Following an “organizational reset” that saw more than 1,100 International Mission Board (IMB) personnel transition away from the board, President David Platt told a March 3 live stream audience he is ready to focus on the future.
“I really want to shift the conversation from talking about numbers and finances to talking about how this army of brothers and sisters going out specifically from Southern Baptist churches across North America can make the gospel known among the nations,” Platt told an online audience that included viewers on more than 1,000 electronic devices.
Platt acknowledged “there has been and continues to be in the IMB family … and the broader Southern Baptist Convention (SBC) family a kind of grieving process” associated with seeing hundreds of missionaries and stateside staff shift to other ministry fields. Southern Baptists are “continually wrestling through” implications of that transition even as they focus on fulfilling the Great Commission going forward.
IMB Photo by Chris Carter
IMB President David Platt casts vision for the future of IMB and responds to questions and comments submitted live via Twitter during a livestream event Thursday, March 3.
In an hour-long livestream event that included viewer questions submitted via Twitter, Platt listed five “primary desires” that drive the IMB in its ongoing work:
A desire to exalt Christ
A desire to mobilize ordinary Christians
A desire to serve and equip local churches
A desire to facilitate church planting
A desire for the 46,000-plus Southern Baptist churches to each play their part in accomplishing the Great Commission.
The SBC’s program of international missions, Platt said, can be envisioned as a “three-legged stool” whose legs represent missionaries, local churches and the IMB. Local churches send and continually encourage missionaries while the IMB leads those missionaries to play specific roles in a coordinated global strategy to evangelize the world’s 6,000 unreached people groups.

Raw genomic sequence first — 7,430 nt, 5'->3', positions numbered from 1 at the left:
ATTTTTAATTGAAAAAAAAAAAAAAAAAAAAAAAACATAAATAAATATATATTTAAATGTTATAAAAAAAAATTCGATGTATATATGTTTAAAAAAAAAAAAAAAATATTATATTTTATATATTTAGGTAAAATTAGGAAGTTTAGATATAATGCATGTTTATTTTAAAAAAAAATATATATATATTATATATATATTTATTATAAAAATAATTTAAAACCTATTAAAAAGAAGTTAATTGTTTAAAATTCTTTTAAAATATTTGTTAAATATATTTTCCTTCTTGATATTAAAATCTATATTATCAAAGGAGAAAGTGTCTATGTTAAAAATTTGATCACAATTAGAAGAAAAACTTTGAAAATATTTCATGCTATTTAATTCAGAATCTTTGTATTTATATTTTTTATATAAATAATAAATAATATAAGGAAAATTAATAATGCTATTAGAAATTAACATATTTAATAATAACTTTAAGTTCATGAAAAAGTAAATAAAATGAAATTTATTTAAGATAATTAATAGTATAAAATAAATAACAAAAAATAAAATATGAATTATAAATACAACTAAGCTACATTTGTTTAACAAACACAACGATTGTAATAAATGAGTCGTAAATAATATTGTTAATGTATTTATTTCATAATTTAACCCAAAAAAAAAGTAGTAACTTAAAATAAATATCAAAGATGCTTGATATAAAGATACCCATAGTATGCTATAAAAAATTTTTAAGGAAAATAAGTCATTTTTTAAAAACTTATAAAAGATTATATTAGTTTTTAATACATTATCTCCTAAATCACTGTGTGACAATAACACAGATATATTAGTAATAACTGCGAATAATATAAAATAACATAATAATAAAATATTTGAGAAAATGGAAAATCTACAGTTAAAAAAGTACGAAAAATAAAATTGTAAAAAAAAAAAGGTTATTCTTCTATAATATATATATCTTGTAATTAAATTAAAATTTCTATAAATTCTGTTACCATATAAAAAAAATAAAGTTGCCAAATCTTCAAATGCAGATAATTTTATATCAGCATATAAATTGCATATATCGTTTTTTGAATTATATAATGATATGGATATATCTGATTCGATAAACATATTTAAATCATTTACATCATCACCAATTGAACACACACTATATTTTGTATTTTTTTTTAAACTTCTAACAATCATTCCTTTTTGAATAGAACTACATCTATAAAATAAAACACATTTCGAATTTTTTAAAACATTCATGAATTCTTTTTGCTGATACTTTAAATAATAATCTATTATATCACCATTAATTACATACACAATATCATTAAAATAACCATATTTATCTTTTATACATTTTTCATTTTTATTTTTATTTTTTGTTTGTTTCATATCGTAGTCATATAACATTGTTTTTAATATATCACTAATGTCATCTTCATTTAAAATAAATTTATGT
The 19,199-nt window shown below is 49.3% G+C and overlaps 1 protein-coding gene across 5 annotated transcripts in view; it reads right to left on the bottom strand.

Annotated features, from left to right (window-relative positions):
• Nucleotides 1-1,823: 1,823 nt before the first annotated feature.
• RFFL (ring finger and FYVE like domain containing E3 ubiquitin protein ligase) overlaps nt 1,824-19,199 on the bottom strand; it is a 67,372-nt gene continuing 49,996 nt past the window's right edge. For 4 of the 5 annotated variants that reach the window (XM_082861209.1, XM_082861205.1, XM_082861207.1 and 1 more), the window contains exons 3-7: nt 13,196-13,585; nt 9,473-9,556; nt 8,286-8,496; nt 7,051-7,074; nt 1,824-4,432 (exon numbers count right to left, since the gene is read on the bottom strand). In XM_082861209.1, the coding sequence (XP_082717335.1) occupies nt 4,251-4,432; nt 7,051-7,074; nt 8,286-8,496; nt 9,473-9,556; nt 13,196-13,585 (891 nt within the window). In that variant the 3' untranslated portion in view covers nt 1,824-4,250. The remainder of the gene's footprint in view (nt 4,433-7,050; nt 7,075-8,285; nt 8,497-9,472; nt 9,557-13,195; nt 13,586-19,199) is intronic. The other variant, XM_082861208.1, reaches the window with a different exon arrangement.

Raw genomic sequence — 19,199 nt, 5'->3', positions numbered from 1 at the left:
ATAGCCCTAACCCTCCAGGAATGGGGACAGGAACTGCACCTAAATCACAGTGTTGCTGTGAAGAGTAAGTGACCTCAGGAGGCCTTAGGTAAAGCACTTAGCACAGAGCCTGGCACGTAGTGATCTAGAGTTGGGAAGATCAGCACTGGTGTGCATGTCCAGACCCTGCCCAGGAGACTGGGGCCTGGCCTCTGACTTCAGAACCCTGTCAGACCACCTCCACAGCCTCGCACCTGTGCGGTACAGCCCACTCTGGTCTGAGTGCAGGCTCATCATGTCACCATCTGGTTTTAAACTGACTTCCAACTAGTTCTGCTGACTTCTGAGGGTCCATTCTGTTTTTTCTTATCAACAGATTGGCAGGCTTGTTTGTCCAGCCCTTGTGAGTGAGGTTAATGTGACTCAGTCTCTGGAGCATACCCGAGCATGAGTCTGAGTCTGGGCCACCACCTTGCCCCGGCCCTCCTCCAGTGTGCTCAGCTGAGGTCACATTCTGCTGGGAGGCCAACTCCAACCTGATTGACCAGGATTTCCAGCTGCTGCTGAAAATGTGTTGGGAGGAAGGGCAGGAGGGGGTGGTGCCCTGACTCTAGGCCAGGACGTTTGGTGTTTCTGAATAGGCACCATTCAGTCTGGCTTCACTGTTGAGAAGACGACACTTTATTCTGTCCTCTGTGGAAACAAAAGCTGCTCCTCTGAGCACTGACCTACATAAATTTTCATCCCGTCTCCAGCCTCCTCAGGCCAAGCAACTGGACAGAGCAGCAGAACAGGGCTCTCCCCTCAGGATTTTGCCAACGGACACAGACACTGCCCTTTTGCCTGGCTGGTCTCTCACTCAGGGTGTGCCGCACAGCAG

The path forward in sharing Christ is “going to cost people’s lives, futures, plans [and] dreams,” Platt said.
But believers take the gospel even to lands where terrorists oppose it and seek their lives, he said, “because there was a day when all of us were totally opposed to the glory or our God. We were running from Him in rebellion against Him, and He came running after us. In His mercy, God pursued us to the sacrifice of His only Son.
“So now it just makes sense for all those who are hidden in Him … to go to the most radically rebellious against the Gospel and to proclaim it in the grace and the love of Christ, knowing it will cost us, but believing it will be totally worth it,” Platt said.
To help churches fulfill the Great Commission, Platt noted two forthcoming IMB resources: a six-week course for small groups and a six-month curriculum on cross-cultural disciple making. Additionally, “Missions Intensive” training events will help pastors and other leaders transform their churches into “global missions sending center[s].”
The IMB’s Global Cities initiative is in a pilot phase that seeks to help ordinary believers find ways to plant their lives in major world cities to make disciples there, Platt said. Among the cities Platt listed are Dubai, Kuala Lumpur, London and Shanghai – each of which provides missionary platforms for professionals, families, singles, retirees, entrepreneurs and students.
By going overseas in such capacities, Southern Baptists can become part of what Platt called a “limitless” missionary force that includes more than just fully-funded IMB employees.
As this army of Christians plants churches among unreached people groups, the IMB will do all it can to ensure those congregations are biblical and healthy, Platt said.
“The missionary task is not just evangelism – lead them to Christ and get out,” he said. Rather, it is “lead people to Christ; see them baptized and gathered together in a church; see leaders trained up in that church so that now the church can be led by pastors who are shepherding that church well, and the church is now involved in sending people to missions.
“The missionary task carries all that,” Platt said, “which necessitates a focus not just on the planting of the church but the health of the church.”
Small and large Southern Baptist churches alike are called to participate in the Great Commission worldwide, Platt said, and the IMB stands ready to help them all.
“The potential exists in every single church no matter what size – 13 or 13,000 – to send somebody,” he said. “If that’s the case, then how much more the beauty of how this picture in the Southern Baptist Convention works, because no one church can do this alone.”
(EDITOR’S NOTE – David Roach is chief national correspondent for Baptist Press, the Southern Baptist Convention’s news service.)